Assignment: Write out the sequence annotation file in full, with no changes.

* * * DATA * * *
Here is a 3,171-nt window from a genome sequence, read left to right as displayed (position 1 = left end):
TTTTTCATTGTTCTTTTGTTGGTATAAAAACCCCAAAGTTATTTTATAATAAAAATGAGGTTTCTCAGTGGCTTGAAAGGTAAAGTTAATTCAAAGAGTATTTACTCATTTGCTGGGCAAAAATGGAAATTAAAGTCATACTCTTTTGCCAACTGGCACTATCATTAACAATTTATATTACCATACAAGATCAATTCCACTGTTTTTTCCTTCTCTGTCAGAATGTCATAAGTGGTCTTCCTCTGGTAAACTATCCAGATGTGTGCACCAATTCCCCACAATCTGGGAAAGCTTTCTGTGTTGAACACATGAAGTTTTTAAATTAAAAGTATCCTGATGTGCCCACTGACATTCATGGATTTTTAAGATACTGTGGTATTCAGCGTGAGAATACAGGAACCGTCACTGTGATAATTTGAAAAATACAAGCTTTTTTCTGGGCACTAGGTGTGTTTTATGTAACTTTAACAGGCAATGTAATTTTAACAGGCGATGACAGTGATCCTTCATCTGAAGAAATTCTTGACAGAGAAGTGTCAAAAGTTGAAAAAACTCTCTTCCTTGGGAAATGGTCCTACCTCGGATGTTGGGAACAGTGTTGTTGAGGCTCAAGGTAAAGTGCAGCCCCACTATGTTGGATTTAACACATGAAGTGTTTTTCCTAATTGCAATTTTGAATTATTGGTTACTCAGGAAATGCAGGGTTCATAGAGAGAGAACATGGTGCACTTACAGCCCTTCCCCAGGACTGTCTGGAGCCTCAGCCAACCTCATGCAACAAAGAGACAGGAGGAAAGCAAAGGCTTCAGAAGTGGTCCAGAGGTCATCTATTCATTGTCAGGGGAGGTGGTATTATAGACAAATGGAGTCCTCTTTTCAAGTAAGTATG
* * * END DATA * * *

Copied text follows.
Here is a 3,171-nt window from a genome sequence, read left to right as displayed (position 1 = left end):
TTTTTCATTGTTCTTTTGTTGGTATAAAAACCCCAAAGTTATTTTATAATAAAAATGAGGTTTCTCAGTGGCTTGAAAGGTAAAGTTAATTCAAAGAGTATTTACTCATTTGCTGGGCAAAAATGGAAATTAAAGTCATACTCTTTTGCCAACTGGCACTATCATTAACAATTTATATTACCATACAAGATCAATTCCACTGTTTTTTCCTTCTCTGTCAGAATGTCATAAGTGGTCTTCCTCTGGTAAACTATCCAGATGTGTGCACCAATTCCCCACAATCTGGGAAAGCTTTCTGTGTTGAACACATGAAGTTTTTAAATTAAAAGTATCCTGATGTGCCCACTGACATTCATGGATTTTTAAGATACTGTGGTATTCAGCGTGAGAATACAGGAACCGTCACTGTGATAATTTGAAAAATACAAGCTTTTTTCTGGGCACTAGGTGTGTTTTATGTAACTTTAACAGGCAATGTAATTTTAACAGGCGATGACAGTGATCCTTCATCTGAAGAAATTCTTGACAGAGAAGTGTCAAAAGTTGAAAAAACTCTCTTCCTTGGGAAATGGTCCTACCTCGGATGTTGGGAACAGTGTTGTTGAGGCTCAAGGTAAAGTGCAGCCCCACTATGTTGGATTTAACACATGAAGTGTTTTTCCTAATTGCAATTTTGAATTATTGGTTACTCAGGAAATGCAGGGTTCATAGAGAGAGAACATGGTGCACTTACAGCCCTTCCCCAGGACTGTCTGGAGCCTCAGCCAACCTCATGCAACAAAGAGACAGGAGGAAAGCAAAGGCTTCAGAAGTGGTCCAGAGGTCATCTATTCATTGTCAGGGGAGGTGGTATTATAGACAAATGGAGTCCTCTTTTCAAGTAAGTATG